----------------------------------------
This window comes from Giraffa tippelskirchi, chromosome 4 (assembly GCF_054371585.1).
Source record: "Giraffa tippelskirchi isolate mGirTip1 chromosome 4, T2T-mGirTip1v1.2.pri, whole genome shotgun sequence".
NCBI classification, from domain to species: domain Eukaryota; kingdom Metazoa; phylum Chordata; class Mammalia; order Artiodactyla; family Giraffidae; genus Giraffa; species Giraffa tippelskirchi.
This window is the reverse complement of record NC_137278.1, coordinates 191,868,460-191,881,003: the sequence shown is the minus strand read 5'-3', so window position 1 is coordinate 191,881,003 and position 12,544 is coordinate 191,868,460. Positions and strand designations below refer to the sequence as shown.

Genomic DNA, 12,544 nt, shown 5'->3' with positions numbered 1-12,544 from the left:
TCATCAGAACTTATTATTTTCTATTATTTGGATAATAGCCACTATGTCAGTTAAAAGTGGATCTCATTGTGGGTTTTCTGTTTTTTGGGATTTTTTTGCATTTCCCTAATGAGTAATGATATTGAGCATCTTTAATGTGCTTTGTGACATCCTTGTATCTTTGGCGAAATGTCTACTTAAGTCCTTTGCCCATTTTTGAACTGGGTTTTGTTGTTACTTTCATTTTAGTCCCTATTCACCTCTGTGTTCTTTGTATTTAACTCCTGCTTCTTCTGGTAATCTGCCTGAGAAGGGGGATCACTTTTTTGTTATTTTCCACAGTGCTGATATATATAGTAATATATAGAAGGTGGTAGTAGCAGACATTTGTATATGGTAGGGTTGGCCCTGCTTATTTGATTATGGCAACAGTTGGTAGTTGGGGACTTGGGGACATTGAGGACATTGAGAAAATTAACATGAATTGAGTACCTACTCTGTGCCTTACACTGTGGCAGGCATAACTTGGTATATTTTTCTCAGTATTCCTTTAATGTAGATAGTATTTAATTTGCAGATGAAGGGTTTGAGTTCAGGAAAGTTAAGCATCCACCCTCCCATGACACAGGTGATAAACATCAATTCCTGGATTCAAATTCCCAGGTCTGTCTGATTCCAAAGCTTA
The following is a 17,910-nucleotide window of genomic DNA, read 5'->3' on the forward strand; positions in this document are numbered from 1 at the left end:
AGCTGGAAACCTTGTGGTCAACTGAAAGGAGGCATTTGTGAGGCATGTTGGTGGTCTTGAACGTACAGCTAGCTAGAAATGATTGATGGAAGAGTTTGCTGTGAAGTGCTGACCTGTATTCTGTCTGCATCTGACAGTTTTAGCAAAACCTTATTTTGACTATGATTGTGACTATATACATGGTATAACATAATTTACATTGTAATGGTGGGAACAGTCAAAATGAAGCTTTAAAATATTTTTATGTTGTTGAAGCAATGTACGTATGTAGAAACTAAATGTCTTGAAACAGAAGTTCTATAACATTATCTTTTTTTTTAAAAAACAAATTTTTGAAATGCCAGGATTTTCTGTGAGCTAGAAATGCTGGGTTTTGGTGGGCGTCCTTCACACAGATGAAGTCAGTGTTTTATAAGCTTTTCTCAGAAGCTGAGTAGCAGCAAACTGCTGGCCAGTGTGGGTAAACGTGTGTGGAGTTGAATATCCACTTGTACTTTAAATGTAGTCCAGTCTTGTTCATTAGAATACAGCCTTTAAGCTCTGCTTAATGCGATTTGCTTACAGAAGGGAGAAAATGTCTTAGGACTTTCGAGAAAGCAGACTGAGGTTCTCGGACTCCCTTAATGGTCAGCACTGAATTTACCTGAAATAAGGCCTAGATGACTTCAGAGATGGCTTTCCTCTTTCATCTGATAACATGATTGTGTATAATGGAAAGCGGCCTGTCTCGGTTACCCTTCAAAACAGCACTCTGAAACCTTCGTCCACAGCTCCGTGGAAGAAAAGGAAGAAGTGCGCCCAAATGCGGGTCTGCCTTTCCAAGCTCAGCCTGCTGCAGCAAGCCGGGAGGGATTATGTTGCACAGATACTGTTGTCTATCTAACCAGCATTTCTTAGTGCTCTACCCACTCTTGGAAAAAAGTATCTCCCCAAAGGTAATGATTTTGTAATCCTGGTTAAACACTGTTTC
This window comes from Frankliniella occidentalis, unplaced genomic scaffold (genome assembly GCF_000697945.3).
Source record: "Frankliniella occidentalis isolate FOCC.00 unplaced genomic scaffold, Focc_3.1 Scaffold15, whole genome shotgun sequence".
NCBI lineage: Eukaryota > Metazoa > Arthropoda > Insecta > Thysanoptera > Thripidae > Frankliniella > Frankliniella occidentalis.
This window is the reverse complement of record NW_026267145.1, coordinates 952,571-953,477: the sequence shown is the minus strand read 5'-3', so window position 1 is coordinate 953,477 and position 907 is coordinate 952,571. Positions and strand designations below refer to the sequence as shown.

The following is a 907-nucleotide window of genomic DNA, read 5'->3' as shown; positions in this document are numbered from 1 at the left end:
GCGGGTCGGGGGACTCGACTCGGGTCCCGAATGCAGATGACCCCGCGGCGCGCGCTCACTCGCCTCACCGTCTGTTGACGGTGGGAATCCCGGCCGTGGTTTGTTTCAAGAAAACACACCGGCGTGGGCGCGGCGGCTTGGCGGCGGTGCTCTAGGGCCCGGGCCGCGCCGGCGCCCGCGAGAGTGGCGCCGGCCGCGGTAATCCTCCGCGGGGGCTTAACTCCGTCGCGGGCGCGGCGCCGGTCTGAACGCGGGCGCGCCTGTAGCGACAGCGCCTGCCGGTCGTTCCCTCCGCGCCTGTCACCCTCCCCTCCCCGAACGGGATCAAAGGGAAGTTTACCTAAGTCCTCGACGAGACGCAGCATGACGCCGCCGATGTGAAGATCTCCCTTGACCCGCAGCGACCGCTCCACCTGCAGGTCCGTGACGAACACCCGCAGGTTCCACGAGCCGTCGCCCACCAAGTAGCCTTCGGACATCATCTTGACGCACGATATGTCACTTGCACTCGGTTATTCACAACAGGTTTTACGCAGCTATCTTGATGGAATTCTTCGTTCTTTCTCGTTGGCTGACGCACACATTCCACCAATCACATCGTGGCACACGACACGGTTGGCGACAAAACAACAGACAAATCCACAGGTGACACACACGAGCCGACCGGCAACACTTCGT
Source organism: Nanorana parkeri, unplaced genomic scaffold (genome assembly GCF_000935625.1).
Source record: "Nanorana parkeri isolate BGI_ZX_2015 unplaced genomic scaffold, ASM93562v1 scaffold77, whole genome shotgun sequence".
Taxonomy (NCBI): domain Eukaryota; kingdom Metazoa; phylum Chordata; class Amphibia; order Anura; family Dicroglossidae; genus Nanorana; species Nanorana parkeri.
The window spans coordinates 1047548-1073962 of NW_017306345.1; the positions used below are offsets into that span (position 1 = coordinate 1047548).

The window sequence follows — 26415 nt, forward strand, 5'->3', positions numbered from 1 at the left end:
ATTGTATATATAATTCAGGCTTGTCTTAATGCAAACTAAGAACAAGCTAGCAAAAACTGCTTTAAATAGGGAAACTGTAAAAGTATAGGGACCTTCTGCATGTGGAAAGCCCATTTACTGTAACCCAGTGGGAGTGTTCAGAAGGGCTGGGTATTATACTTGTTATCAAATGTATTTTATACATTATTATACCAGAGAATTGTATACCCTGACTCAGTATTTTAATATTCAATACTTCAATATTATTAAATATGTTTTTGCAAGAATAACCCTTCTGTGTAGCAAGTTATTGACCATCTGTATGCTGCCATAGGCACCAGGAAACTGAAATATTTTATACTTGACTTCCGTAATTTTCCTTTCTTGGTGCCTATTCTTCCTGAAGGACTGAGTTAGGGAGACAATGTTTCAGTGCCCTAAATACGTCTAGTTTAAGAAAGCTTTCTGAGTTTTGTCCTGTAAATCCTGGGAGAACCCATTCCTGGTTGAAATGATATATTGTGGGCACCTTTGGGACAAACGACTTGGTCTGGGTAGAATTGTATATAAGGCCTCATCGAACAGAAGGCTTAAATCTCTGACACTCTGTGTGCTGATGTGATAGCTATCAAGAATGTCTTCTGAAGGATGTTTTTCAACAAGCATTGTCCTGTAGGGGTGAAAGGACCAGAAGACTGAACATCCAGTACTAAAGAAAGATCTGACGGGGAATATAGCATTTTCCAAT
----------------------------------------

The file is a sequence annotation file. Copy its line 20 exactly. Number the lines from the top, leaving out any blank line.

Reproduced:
ATTGTATATATAATTCAGGCTTGTCTTAATGCAAACTAAGAACAAGCTAGCAAAAACTGCTTTAAATAGGGAAACTGTAAAAGTATAGGGACCTTCTGCATGTGGAAAGCCCATTTACTGTAACCCAGTGGGAGTGTTCAGAAGGGCTGGGTATTATACTTGTTATCAAATGTATTTTATACATTATTATACCAGAGAATTGTATACCCTGACTCAGTATTTTAATATTCAATACTTCAATATTATTAAATATGTTTTTGCAAGAATAACCCTTCTGTGTAGCAAGTTATTGACCATCTGTATGCTGCCATAGGCACCAGGAAACTGAAATATTTTATACTTGACTTCCGTAATTTTCCTTTCTTGGTGCCTATTCTTCCTGAAGGACTGAGTTAGGGAGACAATGTTTCAGTGCCCTAAATACGTCTAGTTTAAGAAAGCTTTCTGAGTTTTGTCCTGTAAATCCTGGGAGAACCCATTCCTGGTTGAAATGATATATTGTGGGCACCTTTGGGACAAACGACTTGGTCTGGGTAGAATTGTATATAAGGCCTCATCGAACAGAAGGCTTAAATCTCTGACACTCTGTGTGCTGATGTGATAGCTATCAAGAATGTCTTCTGAAGGATGTTTTTCAACAAGCATTGTCCTGTAGGGGTGAAAGGACCAGAAGACTGAACATCCAGTACTAAAGAAAGATCTGACGGGGAATATAGCATTTTCCAAT